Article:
New ‘staycation’ hope for hotels

BAHRAIN has seen a slight rise in domestic hotel occupancies but mostly at properties offering special ‘staycation deals’ and those boasting beach facilities and seafronts, according to an expert.

The hotel and hospitality industry has been one of the worst-hit industries of the global coronavirus pandemic.

In Bahrain, the impact was felt by early March with the closure of the island’s three main entry ways for normal travel – Bahrain International Airport, King Fahad Causeway and the kingdom’s port – as part of the battle to contain the spread of Covid-19.

“Hotels had no other option but to co-operate with all the procedures to limit the pandemic in a short period of time, making it one of the most difficult situations for the hospitality industry in the last 30 years,” said H&J The Experts In Hospitality and Spa chief executive Hameed Al Halwachi.

“Most of the hotels at this stage are trying to concentrate on domestic visitors who want to get away from home and stay at a hotel, maybe for a weekend or more.

“The current occupancy is between five and eight per cent and only some of the hotels possibly reach 15pc over the weekends.”

A growing interest in domestic hotel stays has been confirmed by two hotel industry leaders in the kingdom, the Gulf Hotel Group and the Four Seasons Hotel Bahrain Bay.

“We typically see an increase in staycation guests during school holidays and the summer time,” said Gulf Hotel Bahrain area general manager Fares Yactine.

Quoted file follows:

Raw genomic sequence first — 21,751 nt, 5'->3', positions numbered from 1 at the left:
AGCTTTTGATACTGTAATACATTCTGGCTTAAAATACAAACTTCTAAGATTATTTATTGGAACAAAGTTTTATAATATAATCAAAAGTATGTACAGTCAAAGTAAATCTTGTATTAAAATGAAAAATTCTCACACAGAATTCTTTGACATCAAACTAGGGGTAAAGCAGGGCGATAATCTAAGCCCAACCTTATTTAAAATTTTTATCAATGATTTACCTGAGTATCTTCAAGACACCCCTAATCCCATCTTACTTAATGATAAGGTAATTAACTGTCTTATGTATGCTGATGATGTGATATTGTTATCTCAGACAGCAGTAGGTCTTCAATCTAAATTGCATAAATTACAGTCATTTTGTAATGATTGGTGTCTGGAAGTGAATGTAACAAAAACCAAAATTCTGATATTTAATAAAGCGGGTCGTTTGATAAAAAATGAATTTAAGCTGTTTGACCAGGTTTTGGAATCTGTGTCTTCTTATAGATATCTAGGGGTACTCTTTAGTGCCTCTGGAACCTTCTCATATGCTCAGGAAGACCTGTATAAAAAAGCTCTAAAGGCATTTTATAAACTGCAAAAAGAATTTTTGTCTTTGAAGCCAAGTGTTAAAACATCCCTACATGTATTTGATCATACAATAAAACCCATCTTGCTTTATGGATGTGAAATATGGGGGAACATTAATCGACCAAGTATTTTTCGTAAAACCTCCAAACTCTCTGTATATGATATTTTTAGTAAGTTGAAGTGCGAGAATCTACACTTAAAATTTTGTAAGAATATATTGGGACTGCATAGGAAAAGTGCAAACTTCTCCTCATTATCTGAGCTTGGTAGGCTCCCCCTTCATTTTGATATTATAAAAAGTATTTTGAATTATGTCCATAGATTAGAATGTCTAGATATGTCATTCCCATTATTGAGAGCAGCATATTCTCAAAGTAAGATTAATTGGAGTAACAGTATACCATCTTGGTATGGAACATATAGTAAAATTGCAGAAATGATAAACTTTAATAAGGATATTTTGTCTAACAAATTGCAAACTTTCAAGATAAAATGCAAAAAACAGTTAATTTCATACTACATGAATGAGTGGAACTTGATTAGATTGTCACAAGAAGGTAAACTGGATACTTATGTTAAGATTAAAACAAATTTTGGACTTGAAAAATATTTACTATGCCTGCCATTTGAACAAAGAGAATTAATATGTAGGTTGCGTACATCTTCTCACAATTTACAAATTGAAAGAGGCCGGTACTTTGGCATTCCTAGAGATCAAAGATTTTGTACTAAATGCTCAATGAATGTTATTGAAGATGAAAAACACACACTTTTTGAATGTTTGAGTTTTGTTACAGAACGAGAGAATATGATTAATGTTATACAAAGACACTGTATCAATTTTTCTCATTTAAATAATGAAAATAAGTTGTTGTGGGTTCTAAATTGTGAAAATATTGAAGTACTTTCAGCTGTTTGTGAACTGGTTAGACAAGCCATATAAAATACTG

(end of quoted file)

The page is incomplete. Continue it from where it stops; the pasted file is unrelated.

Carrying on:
He added that although the hotel had seen a significant drop on weekly arrivals due to the current situation, some of the group’s hotels had benefited from the staycation trend.

“This year will, of course, generate greater interest as many families who typically leave the island during the summer will be staying and looking for fun activities or exciting staycation ideas,” he added.

The hotel, which typically has seasonal offers throughout the year, has created a ‘Stay 3 Nights, Pay for 2’ promotion, starting from BD60 per night, and soon expects to offer ‘more exciting packages’ when restaurants and recreational facilities are finally allowed to reopen with safety measures in place.

A Four Seasons spokeswoman revealed that the hotel had seen an increase in the number of staycation guests arriving with a ‘strong and healthy demand’, particularly at weekends.

“Historically we have always seen a demand for staycation visits from residents looking to celebrate birthdays, anniversaries or simply to enjoy our private beach and kid’s facilities.”

She added that a newly-introduced 25pc discount on room rates, starting from BD87+++ for two persons, as part of a staycation offer, was proving popular.

Mr Halwachi believes staycations will take off further when hotels are able to reopen facilities such as restaurants, gyms, swimming pools and spas. Their current closure is “really not encouraging for many local families”.

He said most hotel operators had tried to control costs by coming to an agreement with their owners, especially if the property was on a lease or sublease, while large numbers of staff and management had taken ‘long local vacations’ until business picks up.

“The staycation trend will continue until operations are back to normal,” he said, adding that the hospitality industry was looking at one year at least for business to ‘come back to semi-normal’, unless the government becomes even more active in attracting international meetings and conventions to the kingdom.

Mr Halwachi, who is also the Bahrain Chamber of Commerce and Industry hospitality sector board member, said the BCCI continues to work hard to help the sector.




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